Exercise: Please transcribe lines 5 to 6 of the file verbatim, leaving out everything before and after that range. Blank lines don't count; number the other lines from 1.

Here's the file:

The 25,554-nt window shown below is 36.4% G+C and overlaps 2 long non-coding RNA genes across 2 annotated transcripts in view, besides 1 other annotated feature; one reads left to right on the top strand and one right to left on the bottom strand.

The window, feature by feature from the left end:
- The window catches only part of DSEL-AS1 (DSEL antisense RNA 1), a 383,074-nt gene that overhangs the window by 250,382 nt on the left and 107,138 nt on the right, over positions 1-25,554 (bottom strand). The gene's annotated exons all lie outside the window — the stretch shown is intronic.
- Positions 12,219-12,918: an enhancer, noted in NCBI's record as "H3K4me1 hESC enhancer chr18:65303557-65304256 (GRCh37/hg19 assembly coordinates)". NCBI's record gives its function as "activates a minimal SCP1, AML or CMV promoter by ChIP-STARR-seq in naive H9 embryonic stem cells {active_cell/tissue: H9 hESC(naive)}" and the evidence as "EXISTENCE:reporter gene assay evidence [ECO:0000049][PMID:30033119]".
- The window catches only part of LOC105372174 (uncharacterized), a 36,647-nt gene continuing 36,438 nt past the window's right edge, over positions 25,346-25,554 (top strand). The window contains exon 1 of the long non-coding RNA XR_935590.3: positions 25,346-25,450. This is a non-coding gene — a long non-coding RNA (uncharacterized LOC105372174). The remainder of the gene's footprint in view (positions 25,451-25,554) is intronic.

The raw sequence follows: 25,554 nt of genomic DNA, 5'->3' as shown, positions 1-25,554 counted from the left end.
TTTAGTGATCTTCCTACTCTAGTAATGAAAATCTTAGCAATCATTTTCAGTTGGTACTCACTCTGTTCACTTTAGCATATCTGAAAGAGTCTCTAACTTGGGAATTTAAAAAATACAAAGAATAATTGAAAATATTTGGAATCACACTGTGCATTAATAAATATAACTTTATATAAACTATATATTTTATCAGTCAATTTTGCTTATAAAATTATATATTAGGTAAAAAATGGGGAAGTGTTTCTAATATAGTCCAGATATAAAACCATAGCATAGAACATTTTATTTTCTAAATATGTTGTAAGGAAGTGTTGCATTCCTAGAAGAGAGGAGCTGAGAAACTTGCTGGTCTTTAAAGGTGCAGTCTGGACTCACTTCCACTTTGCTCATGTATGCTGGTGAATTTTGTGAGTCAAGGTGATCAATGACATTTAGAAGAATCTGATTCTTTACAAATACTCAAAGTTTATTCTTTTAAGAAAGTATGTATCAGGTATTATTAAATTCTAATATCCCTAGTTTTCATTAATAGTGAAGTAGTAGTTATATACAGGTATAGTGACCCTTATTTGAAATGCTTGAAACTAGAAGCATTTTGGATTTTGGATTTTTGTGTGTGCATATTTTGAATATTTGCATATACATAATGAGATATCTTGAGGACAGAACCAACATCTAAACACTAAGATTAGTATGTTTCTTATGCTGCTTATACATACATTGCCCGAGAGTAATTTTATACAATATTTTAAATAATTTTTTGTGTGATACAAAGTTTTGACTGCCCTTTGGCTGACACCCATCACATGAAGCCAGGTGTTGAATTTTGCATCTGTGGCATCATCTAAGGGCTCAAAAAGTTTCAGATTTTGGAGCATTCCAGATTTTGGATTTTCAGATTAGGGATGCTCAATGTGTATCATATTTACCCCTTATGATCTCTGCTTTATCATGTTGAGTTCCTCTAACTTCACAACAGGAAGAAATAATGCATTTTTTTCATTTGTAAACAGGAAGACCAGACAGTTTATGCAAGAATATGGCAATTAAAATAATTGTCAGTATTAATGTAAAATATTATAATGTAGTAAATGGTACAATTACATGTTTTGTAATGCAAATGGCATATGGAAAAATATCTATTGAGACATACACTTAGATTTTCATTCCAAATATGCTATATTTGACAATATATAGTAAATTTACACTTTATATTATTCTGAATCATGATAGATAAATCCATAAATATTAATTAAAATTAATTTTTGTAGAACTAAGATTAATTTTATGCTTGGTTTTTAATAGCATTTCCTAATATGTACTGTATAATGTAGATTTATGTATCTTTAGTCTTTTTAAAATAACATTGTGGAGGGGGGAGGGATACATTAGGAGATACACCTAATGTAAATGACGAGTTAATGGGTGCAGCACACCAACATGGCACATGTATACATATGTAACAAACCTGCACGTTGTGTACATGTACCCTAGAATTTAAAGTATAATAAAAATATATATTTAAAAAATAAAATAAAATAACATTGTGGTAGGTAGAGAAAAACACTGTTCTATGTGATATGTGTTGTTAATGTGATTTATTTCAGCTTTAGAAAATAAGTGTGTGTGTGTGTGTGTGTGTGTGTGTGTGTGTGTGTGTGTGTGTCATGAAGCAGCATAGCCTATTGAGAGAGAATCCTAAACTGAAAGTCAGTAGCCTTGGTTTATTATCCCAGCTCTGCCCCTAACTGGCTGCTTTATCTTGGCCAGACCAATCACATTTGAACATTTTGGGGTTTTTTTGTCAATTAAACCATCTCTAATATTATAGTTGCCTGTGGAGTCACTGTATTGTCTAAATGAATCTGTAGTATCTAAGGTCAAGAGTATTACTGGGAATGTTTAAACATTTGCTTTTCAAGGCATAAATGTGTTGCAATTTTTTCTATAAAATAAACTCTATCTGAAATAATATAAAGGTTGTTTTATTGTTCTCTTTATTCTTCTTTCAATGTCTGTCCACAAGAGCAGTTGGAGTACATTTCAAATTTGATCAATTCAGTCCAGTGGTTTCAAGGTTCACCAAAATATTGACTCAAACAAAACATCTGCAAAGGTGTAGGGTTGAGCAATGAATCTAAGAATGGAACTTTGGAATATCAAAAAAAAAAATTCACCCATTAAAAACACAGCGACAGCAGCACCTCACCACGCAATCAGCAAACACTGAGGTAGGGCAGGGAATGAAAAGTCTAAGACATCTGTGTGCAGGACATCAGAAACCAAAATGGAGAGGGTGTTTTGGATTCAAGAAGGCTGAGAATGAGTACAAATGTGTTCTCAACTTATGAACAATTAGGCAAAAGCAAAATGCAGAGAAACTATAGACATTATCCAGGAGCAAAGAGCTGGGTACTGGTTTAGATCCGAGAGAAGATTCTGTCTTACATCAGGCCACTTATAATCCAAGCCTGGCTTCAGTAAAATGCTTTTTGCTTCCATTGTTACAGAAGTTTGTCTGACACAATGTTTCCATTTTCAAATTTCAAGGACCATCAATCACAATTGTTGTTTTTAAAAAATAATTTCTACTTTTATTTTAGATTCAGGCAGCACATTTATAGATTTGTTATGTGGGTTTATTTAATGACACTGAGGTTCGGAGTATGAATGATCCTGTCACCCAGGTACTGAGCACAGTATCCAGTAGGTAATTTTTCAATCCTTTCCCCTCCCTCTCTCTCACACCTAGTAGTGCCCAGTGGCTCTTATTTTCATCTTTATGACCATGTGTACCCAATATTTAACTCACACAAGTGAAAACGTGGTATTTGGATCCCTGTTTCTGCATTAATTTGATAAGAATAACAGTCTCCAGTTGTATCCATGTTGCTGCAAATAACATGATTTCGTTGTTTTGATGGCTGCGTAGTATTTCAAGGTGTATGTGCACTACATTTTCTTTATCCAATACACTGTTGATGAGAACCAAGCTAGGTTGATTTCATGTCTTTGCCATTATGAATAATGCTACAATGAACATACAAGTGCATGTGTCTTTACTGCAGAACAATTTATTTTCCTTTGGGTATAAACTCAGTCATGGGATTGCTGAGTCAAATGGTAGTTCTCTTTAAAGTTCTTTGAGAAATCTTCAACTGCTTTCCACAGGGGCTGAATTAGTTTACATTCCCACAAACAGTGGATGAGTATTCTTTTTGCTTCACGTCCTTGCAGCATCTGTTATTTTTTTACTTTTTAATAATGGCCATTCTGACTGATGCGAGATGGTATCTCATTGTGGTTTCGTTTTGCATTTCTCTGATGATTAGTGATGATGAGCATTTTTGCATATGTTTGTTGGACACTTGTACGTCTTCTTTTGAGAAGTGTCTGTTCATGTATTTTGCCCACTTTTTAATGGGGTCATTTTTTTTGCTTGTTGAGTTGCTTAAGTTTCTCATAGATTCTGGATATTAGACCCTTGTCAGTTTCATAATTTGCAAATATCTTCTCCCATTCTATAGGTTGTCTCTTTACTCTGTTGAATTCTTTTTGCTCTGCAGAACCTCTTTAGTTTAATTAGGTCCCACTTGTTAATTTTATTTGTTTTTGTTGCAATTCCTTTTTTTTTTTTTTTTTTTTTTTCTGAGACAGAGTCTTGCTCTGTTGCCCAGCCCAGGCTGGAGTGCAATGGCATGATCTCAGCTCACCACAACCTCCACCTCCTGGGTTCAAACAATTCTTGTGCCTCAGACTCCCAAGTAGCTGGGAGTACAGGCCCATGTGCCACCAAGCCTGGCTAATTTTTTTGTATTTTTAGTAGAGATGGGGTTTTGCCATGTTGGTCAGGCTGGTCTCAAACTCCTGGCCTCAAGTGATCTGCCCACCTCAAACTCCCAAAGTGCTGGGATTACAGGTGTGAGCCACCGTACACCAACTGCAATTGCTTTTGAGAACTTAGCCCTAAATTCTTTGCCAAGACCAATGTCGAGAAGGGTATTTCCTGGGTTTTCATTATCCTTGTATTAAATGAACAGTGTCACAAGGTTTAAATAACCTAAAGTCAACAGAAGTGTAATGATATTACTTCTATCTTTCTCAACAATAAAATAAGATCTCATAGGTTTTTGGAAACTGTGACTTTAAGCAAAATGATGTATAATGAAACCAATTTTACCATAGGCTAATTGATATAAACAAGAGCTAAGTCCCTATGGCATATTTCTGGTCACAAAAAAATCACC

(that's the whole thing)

- The window catches only part of LOC105372174 (uncharacterized), a 36,647-nt gene continuing 36,438 nt past the window's right edge, over positions 25,346-25,554 (top strand). The window contains exon 1 of the long non-coding RNA XR_935590.3: positions 25,346-25,450. This is a non-coding gene — a long non-coding RNA (uncharacterized LOC105372174). The remainder of the gene's footprint in view (positions 25,451-25,554) is intronic.

The raw sequence follows: 25,554 nt of genomic DNA, 5'->3' as shown, positions 1-25,554 counted from the left end.